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Ambassador Mark R. Dybul
Ambassador Mark R. Dybul
US Global AIDS Coordinator

November 30, 2007

Mark R. Dybul

Thank you very much for joining me for this discussion prior to World AIDS Day. This morning, I joined President Bush and Mrs. Bush at a small church in Maryland, where they met with representatives of faith-based groups that are working to care for people living with HIV and prevent others from getting the virus. This morning, to commemorate World AIDS Day, the President announced the latest results achieved by his Emergency Plan for AIDS Relief, or PEPFAR. In severely affected countries around the world, PEPFAR has supported antiretroviral treatment for approximately 1.45 million people. We've also made exciting progress in the areas of prevention and care, demonstrating the power of partnerships with the people of the world – including governments, non-governmental organizations including faith- and community-based organizations and the private sector. These partnerships are building capacity that will allow communities to sustain their efforts long after the Emergency Plan.

I look forward to answering your questions. Please visit our website,, for more information on how the American people are working in partnership with the people of the world to fight global HIV/AIDS.

Marty, from St. Peters Missouri writes:
What has President Bush done in the last seven years to help stop the spread of AIDS?

Mark R. Dybul
In 2003, with bipartisan Congressional support, President Bush announced the Emergency Plan – a five-year, $15-billion, comprehensive approach to combating HIV/AIDS around the world. The program is the largest commitment ever by a single nation toward an international public health initiative. The United States now leads the world in its level of support for the fight against HIV/AIDS.

Through the Emergency Plan, the U.S. Government is working with international, national and local leaders worldwide to support integrated prevention, treatment and care programs. PEPFAR employs the most diverse prevention, treatment and care strategy in the world, with an emphasis on transparency and accountability for results. The goals of the Emergency Plan include support for treatment for 2 million HIV infected people, support for prevention of 7 million new infections, and support for care for 10 million people infected or affected by HIV/AIDS.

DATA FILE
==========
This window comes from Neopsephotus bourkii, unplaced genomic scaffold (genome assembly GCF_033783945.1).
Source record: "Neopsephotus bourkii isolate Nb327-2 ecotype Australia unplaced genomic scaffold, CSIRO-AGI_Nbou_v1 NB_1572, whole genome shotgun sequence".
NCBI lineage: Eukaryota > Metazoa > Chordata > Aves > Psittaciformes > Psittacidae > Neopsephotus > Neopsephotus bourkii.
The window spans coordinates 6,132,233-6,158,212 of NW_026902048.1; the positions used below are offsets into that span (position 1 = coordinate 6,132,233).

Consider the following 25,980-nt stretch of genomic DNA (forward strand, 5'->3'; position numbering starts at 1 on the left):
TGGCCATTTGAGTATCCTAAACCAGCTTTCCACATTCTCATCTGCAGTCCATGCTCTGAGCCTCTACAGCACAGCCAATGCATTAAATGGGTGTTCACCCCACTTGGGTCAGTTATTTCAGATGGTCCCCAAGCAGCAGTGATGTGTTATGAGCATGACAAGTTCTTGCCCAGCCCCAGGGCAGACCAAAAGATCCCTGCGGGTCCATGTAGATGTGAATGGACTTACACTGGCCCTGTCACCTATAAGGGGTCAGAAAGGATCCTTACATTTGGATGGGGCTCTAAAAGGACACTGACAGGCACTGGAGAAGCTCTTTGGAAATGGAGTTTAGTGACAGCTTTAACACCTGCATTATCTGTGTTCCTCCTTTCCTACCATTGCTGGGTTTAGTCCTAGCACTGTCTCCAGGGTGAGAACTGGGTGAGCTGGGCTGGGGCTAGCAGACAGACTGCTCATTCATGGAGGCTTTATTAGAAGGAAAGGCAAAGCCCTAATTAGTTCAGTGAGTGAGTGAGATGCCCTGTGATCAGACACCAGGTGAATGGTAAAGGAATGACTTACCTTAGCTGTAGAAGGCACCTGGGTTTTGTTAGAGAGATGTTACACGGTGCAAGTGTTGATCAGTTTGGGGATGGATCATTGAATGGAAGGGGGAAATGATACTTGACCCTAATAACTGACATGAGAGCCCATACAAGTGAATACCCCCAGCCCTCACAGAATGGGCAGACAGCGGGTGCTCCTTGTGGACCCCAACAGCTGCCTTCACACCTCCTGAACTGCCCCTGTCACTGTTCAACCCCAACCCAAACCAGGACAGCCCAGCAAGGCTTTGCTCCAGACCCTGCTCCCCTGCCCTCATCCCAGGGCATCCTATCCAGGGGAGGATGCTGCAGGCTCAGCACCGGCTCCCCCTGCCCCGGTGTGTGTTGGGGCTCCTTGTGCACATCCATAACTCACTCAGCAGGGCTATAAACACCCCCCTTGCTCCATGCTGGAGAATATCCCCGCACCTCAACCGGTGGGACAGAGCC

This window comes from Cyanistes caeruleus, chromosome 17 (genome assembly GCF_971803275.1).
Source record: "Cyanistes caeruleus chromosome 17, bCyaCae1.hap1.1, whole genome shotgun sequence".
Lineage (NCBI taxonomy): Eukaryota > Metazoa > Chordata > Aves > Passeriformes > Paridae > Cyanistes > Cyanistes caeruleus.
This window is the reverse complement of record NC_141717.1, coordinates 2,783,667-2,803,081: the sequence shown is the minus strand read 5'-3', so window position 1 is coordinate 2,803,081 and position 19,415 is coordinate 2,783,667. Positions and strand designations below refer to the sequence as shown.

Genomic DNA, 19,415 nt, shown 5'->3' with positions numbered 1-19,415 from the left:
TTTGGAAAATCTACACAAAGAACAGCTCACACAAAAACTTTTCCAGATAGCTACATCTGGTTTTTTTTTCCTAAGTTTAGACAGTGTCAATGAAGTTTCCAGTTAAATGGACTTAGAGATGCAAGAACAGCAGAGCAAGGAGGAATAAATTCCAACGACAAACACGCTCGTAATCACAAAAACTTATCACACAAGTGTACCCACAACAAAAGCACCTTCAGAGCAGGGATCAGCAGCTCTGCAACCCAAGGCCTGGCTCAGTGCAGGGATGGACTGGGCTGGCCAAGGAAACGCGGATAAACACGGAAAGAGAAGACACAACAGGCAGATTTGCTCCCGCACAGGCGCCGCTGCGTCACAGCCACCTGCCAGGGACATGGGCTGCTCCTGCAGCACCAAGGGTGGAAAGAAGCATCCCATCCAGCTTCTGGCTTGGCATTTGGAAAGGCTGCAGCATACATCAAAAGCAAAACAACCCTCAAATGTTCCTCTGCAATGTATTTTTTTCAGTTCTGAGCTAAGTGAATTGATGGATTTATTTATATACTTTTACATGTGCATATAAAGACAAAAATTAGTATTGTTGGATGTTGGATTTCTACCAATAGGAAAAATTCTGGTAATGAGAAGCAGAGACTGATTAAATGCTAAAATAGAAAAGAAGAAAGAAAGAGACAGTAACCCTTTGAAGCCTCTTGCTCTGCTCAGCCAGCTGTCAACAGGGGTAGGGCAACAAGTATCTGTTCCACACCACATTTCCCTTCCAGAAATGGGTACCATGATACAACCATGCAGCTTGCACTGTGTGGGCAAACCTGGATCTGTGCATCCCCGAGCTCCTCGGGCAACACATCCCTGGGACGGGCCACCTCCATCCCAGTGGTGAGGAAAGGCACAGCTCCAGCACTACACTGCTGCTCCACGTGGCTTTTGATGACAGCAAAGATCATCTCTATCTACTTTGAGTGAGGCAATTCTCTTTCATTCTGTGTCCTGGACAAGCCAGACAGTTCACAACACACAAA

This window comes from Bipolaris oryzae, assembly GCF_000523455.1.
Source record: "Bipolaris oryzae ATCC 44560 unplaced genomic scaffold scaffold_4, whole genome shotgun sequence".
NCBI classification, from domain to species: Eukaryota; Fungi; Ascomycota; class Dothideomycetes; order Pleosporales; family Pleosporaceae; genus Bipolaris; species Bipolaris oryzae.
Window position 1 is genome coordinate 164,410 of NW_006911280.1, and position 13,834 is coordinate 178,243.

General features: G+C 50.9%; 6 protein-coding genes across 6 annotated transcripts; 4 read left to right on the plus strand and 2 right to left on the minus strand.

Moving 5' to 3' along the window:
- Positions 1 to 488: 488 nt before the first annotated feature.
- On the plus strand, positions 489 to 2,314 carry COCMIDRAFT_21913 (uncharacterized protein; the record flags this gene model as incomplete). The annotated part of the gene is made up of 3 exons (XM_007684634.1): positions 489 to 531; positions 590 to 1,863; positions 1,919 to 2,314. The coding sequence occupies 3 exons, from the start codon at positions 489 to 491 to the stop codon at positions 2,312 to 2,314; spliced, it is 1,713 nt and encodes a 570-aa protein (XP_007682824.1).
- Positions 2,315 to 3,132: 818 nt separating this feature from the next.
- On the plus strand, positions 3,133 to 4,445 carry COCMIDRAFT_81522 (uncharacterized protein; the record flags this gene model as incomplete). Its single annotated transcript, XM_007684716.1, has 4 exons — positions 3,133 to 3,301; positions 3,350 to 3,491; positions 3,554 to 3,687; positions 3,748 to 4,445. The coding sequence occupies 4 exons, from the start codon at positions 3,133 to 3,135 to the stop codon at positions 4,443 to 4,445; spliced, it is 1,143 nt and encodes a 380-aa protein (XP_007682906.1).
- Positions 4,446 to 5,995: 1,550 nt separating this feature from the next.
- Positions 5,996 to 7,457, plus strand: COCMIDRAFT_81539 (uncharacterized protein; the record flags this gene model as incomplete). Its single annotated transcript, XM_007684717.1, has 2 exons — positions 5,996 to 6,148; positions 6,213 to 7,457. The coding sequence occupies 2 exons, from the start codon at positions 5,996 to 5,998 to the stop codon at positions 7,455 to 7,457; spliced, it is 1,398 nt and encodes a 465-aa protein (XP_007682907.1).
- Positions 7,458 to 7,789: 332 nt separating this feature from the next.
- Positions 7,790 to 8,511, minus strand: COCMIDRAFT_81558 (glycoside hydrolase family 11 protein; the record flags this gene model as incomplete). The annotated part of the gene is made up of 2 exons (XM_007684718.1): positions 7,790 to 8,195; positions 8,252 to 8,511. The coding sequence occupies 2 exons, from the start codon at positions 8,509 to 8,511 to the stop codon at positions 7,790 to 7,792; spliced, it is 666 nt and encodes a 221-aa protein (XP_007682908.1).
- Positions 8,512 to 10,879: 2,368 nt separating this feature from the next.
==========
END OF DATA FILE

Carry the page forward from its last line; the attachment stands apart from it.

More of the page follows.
The success of the Emergency Plan is firmly rooted in partnerships, in the American people working hand in hand with the people of the world to build systems and to empower individuals, communities and nations to tackle HIV/AIDS. And in just three and one-half years, it is working. As I mentioned, PEPFAR is supporting antiretroviral treatment for 1.45 million people. Through September 30 of this year, PEPFAR has also supported prevention of mother-to-child HIV transmission services for women during more than 10 million pregnancies; antiretroviral prophylaxis for women during 800,000 pregnancies; prevention of an estimated 152,000 infant infections; care for nearly 6.7 million, including care for more than 2.7 million orphans and vulnerable children; and over 30 million counseling and testing sessions for men, women and children.

Hwang, from South Korea writes:
How Much Bush administration spends in fighting AIDS or HIV? And where is the most needed place in the world?

Mark R. Dybul
Through 2008, the Bush Administration expects to provide approximately $18.3 billion to fight HIV/AIDS abroad. The American people will have committed $48.3 billion over 10 years to fight HIV/AIDS internationally if Congress continues to support the President’s plan, including his proposal to provide $30 billion over the next five years. For more information on U.S. Government support for the fight against global HIV/AIDS, see our Funding fact sheet at

The majority of this funding goes to support programs in 15 “focus countries” that are, together, home to approximately half of the people living with HIV/AIDS worldwide. Twelve of these focus countries are located in sub-Saharan Africa, which, with 22.5 million people living with HIV/AIDS, is the hardest-hit region in the world.